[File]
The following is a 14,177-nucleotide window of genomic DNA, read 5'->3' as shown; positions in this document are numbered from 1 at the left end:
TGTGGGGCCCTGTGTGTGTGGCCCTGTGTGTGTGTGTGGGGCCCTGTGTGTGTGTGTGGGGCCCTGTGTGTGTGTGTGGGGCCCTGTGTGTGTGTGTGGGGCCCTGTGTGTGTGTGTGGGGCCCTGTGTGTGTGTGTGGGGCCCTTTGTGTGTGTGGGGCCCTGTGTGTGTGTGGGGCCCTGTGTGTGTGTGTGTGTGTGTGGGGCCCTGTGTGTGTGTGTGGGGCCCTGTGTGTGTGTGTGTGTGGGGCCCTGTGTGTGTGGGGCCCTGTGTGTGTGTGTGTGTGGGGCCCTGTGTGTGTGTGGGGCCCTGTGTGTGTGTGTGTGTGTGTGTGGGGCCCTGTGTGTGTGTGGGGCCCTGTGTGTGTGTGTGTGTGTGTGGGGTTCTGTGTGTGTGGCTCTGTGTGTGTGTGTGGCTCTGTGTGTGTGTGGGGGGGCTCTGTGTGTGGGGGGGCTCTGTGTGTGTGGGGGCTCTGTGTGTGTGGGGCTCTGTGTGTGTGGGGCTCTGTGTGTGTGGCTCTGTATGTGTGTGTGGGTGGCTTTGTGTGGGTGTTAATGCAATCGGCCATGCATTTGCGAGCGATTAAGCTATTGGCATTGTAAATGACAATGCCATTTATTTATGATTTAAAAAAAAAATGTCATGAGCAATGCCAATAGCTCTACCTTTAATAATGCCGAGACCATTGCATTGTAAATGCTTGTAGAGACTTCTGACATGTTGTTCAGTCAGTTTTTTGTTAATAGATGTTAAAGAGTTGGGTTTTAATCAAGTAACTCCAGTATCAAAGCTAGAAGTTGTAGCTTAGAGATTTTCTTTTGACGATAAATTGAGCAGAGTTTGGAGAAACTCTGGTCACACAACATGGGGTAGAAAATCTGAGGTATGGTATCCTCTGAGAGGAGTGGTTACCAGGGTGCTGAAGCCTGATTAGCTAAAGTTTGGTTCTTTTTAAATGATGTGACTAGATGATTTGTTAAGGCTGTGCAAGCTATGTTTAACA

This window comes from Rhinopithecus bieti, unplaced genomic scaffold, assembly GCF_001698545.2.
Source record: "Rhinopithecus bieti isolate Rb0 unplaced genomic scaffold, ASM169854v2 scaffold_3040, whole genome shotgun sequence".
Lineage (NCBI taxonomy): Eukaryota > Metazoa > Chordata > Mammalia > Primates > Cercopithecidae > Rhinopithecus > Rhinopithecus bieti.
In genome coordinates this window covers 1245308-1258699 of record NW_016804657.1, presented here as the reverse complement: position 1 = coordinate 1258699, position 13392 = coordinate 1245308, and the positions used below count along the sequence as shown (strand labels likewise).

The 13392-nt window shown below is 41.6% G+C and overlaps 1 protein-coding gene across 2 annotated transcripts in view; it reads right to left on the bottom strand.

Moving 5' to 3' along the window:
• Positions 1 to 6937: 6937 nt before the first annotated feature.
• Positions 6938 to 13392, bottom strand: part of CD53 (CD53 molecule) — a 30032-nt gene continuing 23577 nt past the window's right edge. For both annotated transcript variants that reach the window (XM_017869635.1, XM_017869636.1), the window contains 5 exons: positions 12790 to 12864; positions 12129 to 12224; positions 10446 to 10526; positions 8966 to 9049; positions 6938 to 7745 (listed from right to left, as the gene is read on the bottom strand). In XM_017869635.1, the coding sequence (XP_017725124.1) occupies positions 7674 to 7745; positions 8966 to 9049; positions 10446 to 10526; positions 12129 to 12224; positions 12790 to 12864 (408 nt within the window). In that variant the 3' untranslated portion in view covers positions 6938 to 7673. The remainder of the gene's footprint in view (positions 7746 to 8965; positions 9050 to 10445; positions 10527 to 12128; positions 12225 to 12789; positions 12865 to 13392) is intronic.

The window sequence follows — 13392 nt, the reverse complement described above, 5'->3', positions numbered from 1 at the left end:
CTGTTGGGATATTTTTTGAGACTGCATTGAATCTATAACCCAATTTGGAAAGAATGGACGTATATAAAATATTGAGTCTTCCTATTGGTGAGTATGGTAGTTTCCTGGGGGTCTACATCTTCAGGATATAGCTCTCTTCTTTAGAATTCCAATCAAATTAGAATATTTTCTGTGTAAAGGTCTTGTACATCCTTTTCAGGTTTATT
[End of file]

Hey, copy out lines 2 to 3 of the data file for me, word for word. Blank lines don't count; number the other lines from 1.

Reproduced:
TGTGGGGCCCTGTGTGTGTGGCCCTGTGTGTGTGTGTGGGGCCCTGTGTGTGTGTGTGGGGCCCTGTGTGTGTGTGTGGGGCCCTGTGTGTGTGTGTGGGGCCCTGTGTGTGTGTGTGGGGCCCTGTGTGTGTGTGTGGGGCCCTTTGTGTGTGTGGGGCCCTGTGTGTGTGTGGGGCCCTGTGTGTGTGTGTGTGTGTGTGGGGCCCTGTGTGTGTGTGTGGGGCCCTGTGTGTGTGTGTGTGTGGGGCCCTGTGTGTGTGGGGCCCTGTGTGTGTGTGTGTGTGGGGCCCTGTGTGTGTGTGGGGCCCTGTGTGTGTGTGTGTGTGTGTGTGGGGCCCTGTGTGTGTGTGGGGCCCTGTGTGTGTGTGTGTGTGTGTGGGGTTCTGTGTGTGTGGCTCTGTGTGTGTGTGTGGCTCTGTGTGTGTGTGGGGGGGCTCTGTGTGTGGGGGGGCTCTGTGTGTGTGGGGGCTCTGTGTGTGTGGGGCTCTGTGTGTGTGGGGCTCTGTGTGTGTGGCTCTGTATGTGTGTGTGGGTGGCTTTGTGTGGGTGTTAATGCAATCGGCCATGCATTTGCGAGCGATTAAGCTATTGGCATTGTAAATGACAATGCCATTTATTTATGATTTAAAAAAAAAATGTCATGAGCAATGCCAATAGCTCTACCTTTAATAATGCCGAGACCATTGCATTGTAAATGCTTGTAGAGACTTCTGACATGTTGTTCAGTCAGTTTTTTGTTAATAGATGTTAAAGAGTTGGGTTTTAATCAAGTAACTCCAGTATCAAAGCTAGAAGTTGTAGCTTAGAGATTTTCTTTTGACGATAAATTGAGCAGAGTTTGGAGAAACTCTGGTCACACAACATGGGGTAGAAAATCTGAGGTATGGTATCCTCTGAGAGGAGTGGTTACCAGGGTGCTGAAGCCTGATTAGCTAAAGTTTGGTTCTTTTTAAATGATGTGACTAGATGATTTGTTAAGGCTGTGCAAGCTATGTTTAACA

This window comes from Rhinopithecus bieti, unplaced genomic scaffold, assembly GCF_001698545.2.